By Ochereome Nnanna
With two years to the end of Muhammadu Buhari’s regime, the usual debate of which section should produce the next president is in play.
The governors of Southern Nigeria in their recent Enugu meeting cautioned against plots by some northern interests to keep the coveted office in their region, insisting it is their turn in line with the North/South rotation mechanism.
The North’s governors countered them, arguing that rotation is not in the Constitution.
The same northern leaders who, in 2011, argued that former President Goodluck Jonathan should step down because it was still their turn to produce the president, have abandoned their “turn-by-turn” argument in favour of “constitutionalism”, the same ground on which Jonathan’s supporters stood to get him elected.
Both sides argue from both sides of their mouths, depending how it favours them.
The quest to end sectional domination and encourage Nigerians to build a united nation is as old as Nigeria.
The defunct National Party of Nigeria, NPN, had adopted the zoning formula in response to that.
It would have ended the Igbo post-Civil War isolation by 1987 when President Shehu Shagari’s Deputy, Dr. Alex Ekwueme, was billed to replace him as President.
But the coup that brought Buhari to power in 1984 was executed to keep power in the North.
The injustice against the South continued when Chief Moshood Abiola’s election as President was brazenly annulled by the Ibrahim Babangida junta with full northern support.
The ensuing crisis made the Sani Abacha regime to convene the Constitutional Conference of 1994 to 1996, where issues like the rotational president/zoning as well as the Federal Character principle were canvassed.
While the Abdulsalami Abubakar regime eventually enshrined the Federal Character in the 1999 Constitution, Abacha’s Provisional Ruling Council, PRC, had approved the rotational presidency between North and South.
So, we have a political arrangement that gives us the constitutional right to aspire to the presidency.
But at the same time, to prevent the domination of one side of the country over the others, or the marginalisation of any section, the rotational principle has become part of our political culture over the past 23 years of our renascent democracy.
The challenge before us is to choose between constitutionalism at all costs (North’s position) and equity/nation-building (South’s stand).
If the North and South are asked to go and duke it out, the North will produce the next president, but not because they “have the population” as the Northern Elders’ Forum Scribe, Hakeem Baba-Ahmed, recently argued.
Even if the 12 Arewa Sharia states add to their voting population those of child voters and aliens as usual, they cannot produce the president both in terms of simple majority and the 25 per cent of votes in 24 of the 36 states. They need Southern assistance.
Despite his fabled “12 million” Arewa votes, Buhari could not have emerged president in 2015 without Bola Ahmed Tinubu’s South West money, electoral labour and votes, as well as Chibuike Amaechi’s money and labours.
What will work in the North’s favour is that there is never a dearth of southern politicians willing to sell their mothers for a North-sponsored presidential candidate.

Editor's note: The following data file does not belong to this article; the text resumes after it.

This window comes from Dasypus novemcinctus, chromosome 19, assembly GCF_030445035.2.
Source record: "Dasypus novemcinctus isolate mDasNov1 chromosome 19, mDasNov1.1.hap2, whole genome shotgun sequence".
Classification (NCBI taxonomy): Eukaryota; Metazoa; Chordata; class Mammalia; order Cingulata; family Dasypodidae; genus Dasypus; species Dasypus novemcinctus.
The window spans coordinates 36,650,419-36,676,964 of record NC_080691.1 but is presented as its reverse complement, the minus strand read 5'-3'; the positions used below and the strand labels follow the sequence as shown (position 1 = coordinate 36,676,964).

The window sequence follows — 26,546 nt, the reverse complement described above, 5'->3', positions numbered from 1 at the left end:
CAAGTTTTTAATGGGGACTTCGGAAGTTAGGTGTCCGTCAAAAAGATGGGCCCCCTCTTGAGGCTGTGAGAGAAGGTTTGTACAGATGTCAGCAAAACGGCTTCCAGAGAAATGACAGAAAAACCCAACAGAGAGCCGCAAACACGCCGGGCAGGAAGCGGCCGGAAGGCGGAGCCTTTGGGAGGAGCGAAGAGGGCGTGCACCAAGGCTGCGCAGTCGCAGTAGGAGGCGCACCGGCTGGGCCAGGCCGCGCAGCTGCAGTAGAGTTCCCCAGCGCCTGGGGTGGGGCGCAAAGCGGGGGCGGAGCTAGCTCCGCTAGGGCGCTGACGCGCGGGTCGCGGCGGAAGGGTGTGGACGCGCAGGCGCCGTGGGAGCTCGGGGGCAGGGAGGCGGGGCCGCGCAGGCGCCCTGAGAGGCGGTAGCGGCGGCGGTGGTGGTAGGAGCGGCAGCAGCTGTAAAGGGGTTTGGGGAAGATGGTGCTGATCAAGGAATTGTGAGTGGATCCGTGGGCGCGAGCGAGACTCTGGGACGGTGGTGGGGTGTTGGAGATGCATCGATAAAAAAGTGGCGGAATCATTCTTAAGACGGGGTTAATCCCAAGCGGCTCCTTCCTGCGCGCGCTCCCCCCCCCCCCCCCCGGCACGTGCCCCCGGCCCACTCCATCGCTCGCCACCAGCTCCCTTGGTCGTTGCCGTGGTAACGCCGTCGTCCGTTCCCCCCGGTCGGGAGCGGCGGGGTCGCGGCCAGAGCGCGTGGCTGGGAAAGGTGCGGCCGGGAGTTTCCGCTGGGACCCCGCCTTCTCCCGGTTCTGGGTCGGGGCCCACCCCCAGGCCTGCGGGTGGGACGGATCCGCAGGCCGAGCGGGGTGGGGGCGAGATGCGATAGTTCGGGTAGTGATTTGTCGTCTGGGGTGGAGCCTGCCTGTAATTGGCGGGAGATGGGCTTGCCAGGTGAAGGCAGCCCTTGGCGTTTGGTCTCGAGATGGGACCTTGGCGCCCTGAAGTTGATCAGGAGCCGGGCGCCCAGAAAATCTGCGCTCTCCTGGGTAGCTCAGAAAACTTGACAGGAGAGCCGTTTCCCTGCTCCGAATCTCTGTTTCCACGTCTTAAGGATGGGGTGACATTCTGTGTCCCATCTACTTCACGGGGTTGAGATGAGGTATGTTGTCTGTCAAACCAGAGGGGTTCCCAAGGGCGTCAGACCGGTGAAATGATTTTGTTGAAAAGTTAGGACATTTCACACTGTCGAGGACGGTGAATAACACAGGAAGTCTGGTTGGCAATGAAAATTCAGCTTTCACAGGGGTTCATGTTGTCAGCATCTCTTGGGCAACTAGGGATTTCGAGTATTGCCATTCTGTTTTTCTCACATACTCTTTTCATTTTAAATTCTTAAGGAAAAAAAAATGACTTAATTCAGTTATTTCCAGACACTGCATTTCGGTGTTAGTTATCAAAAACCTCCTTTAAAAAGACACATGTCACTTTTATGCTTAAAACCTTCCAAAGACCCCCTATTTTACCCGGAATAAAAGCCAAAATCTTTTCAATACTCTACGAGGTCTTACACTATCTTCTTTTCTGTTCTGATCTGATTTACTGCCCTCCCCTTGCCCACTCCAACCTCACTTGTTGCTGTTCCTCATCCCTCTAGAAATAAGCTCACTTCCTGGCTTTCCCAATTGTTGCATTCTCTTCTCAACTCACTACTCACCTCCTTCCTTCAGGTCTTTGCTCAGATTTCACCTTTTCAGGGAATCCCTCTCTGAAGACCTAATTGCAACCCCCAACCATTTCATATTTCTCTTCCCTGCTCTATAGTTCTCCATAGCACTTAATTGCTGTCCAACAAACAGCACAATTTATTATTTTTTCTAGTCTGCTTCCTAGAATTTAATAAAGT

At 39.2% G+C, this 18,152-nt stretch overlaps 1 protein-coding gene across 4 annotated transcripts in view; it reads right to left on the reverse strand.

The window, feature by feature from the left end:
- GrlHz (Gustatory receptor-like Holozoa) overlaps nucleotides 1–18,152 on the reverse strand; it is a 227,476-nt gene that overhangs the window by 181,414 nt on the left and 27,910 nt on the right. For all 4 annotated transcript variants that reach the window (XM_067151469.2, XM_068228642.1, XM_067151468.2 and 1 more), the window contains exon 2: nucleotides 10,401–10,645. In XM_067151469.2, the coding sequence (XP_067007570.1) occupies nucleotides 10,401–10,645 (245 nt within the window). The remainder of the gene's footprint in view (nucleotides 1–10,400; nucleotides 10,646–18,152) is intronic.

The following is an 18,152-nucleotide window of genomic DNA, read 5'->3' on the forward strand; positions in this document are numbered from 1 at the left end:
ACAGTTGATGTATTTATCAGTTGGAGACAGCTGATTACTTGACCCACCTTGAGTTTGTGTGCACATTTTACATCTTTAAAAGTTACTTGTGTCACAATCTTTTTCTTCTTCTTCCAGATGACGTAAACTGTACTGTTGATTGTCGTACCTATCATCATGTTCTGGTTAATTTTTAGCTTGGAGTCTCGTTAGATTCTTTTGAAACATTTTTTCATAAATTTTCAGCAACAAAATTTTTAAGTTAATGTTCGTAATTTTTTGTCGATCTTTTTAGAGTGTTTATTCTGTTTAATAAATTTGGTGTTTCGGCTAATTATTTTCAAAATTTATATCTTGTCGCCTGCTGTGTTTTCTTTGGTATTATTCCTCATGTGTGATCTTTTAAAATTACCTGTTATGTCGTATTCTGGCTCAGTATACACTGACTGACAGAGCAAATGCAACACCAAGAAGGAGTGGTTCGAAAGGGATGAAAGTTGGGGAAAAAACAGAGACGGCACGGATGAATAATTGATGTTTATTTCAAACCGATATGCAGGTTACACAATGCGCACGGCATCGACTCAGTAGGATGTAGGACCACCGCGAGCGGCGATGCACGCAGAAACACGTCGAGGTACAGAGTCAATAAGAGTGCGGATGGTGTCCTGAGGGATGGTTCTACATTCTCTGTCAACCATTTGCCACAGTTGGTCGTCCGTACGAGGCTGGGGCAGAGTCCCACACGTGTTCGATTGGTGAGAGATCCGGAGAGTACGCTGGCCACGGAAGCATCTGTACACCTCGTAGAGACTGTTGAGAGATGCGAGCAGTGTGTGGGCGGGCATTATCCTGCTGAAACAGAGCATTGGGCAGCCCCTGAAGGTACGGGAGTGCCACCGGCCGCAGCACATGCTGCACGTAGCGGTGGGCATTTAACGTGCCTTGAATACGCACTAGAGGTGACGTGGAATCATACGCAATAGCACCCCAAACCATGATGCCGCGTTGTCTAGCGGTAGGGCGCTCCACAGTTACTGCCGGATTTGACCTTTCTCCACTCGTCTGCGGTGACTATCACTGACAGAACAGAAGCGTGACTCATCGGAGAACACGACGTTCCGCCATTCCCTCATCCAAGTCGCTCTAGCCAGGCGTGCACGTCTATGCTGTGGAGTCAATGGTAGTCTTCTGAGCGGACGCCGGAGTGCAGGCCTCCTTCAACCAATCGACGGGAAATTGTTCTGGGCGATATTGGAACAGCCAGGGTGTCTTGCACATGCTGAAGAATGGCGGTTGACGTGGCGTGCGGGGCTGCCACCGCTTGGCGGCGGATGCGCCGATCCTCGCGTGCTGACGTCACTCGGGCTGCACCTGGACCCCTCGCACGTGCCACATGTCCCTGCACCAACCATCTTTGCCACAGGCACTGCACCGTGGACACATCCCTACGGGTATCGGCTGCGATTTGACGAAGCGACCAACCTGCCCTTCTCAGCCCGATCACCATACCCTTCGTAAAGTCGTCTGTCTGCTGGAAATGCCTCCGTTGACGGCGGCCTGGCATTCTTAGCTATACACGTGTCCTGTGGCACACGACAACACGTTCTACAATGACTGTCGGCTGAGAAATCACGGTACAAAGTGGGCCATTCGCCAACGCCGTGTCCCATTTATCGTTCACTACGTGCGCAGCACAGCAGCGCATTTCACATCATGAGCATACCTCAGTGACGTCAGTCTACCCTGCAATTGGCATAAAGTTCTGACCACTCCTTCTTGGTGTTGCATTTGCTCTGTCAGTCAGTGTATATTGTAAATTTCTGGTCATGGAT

Because of boundless chicanery among southern politicians, any strong northern candidate can rest assured of southern support.
That was exactly what happened in 2015 when Tinubu joined Buhari to supplant a fellow southerner, Jonathan, and produced the first ever defeat of an incumbent president in Nigeria.
Tinubu went into the pact with Buhari to gratify his own presidential ambition.
Despite the fact that the South West had taken their eight-year turn under Olusegun Obasanjo, Tinubu is unbothered by the injustice his own ambition will impose on the Igbo nation which have not yet produced the president under the rotational principle.
Therefore, southern political power brokers who have repeatedly perpetrated injustice against fellow southerners, will make themselves readily available to any strong northern candidate in 2023.
But that does not defeat the argument for the equity principle and its impact on nation-building.
If this seemingly harmless equity principle is overridden by political expediency, there will be consequences. Let us discuss further next week.
Fond thoughts for Admiral Ndubuisi Kanu
It is so sad to discuss Admiral Godwin Ndubuisi Kanu, one of Nigeria’s historic figures, in the past tense! An easygoing man, full of life, and simple to a fault, succumbed on January 13, 2021, to the coronavirus pandemic. I heard the news a day after I was also diagnosed COVID-19 positive.
It is only through the mercies of God that I still breathe today. In December 2020, the Admiral had promised to grace my mother’s burial in Abiriba. But he had to attend a number of burials before Christmas in the East where he unfortunately caught the bug.
I remember this man with great fondness because when I was in big trouble, he was the first among the many that jumped to my side.
He brought out his time, energy and contacts to help quench a raging fire. May God continue to bless your soul, Admiral! Kanu, in his youth, was an exceptional sea warrior.
His exploits as a Biafran naval officer commanding an improvised attack boat against an advancing federal frigate verged on lunatic bravery.
When he came back to the Nigerian Navy, he and Commodore Ebitu Ukiwe and Admiral Allison Madueke shone like a million stars in spite of all odds through their military and political ranks.
Kanu took his fearlessness and dependability into the National Democratic Coalition, NADECO, such that even when those who brought him in pulled out, he stayed with the struggle till his last day! An “Igbo man to the core”, he was intelligent, fearless and dependable. That was Admiral G. N. Kanu!